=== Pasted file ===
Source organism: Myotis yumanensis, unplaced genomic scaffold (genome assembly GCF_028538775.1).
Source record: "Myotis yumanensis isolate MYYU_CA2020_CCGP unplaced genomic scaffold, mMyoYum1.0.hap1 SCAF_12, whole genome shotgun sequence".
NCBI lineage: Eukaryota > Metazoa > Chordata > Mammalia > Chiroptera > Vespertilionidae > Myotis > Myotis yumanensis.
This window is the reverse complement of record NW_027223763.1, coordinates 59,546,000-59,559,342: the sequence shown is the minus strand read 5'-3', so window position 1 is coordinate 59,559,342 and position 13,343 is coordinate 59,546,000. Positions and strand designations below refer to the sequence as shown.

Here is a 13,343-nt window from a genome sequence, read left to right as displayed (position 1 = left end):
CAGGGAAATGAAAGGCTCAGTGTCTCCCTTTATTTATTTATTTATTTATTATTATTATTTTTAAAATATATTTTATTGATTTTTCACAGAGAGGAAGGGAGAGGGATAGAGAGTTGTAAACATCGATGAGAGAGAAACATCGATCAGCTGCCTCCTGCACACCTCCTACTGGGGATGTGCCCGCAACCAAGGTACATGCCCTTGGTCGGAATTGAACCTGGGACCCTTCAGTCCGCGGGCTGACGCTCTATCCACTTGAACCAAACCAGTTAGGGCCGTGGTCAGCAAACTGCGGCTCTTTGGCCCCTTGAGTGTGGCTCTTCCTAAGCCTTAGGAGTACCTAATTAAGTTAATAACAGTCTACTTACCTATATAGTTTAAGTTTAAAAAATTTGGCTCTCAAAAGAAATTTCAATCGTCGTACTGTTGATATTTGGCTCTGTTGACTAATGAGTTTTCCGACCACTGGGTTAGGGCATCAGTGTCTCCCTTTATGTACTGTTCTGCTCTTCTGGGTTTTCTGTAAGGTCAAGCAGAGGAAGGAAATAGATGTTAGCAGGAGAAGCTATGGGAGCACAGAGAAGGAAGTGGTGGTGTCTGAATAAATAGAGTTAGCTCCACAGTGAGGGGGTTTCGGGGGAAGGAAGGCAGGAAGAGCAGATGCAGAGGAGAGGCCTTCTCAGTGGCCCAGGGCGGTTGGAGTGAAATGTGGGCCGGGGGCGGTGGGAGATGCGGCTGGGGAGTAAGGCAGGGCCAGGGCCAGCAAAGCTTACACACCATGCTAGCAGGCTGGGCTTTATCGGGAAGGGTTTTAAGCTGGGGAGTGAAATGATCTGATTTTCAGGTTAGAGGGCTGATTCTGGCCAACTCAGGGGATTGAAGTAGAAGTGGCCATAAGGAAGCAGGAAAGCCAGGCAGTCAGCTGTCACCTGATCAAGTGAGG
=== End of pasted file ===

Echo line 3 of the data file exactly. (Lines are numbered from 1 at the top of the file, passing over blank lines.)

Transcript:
NCBI lineage: Eukaryota > Metazoa > Chordata > Mammalia > Chiroptera > Vespertilionidae > Myotis > Myotis yumanensis.